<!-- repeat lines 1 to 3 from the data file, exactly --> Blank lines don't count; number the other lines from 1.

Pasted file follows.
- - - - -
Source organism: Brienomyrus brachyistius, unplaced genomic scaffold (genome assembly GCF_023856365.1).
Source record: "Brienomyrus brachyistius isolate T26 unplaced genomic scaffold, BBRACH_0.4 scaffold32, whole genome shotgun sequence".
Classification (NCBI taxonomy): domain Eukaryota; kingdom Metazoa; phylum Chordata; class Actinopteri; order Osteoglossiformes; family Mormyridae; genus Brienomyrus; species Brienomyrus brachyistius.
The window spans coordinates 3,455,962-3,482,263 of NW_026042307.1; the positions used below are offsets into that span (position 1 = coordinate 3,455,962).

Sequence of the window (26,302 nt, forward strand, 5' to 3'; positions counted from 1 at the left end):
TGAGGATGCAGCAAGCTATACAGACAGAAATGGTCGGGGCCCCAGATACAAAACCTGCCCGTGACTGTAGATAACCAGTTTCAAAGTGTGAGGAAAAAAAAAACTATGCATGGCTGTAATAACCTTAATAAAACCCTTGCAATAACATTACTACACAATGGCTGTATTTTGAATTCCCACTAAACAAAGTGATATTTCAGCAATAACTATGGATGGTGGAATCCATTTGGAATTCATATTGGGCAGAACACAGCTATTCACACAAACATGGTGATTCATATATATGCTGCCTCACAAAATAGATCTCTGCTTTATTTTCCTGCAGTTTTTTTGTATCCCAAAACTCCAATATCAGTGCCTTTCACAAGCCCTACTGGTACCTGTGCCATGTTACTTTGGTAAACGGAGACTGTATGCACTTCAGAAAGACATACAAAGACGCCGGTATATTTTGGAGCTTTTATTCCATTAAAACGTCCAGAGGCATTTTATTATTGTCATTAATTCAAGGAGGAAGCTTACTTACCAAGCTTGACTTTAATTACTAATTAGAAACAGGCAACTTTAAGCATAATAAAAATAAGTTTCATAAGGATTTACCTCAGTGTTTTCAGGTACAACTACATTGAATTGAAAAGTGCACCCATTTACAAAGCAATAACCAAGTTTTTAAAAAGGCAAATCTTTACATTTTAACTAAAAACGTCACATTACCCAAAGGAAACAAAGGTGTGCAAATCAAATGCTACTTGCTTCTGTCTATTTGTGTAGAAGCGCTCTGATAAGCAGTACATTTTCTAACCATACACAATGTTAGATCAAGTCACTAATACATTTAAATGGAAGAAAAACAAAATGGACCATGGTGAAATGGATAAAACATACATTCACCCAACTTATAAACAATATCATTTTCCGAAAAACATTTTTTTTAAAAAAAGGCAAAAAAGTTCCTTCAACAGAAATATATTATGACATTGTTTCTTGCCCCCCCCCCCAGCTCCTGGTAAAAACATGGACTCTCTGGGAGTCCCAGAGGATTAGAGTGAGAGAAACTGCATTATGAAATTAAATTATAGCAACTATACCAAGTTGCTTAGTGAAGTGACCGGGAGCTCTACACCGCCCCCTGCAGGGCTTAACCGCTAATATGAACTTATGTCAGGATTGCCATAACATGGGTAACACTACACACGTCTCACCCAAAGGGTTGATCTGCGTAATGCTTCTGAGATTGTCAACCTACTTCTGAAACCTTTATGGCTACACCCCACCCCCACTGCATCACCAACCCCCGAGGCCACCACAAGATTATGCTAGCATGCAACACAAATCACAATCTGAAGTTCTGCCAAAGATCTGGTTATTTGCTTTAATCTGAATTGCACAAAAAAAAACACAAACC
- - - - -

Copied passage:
Source organism: Brienomyrus brachyistius, unplaced genomic scaffold (genome assembly GCF_023856365.1).
Source record: "Brienomyrus brachyistius isolate T26 unplaced genomic scaffold, BBRACH_0.4 scaffold32, whole genome shotgun sequence".
Classification (NCBI taxonomy): domain Eukaryota; kingdom Metazoa; phylum Chordata; class Actinopteri; order Osteoglossiformes; family Mormyridae; genus Brienomyrus; species Brienomyrus brachyistius.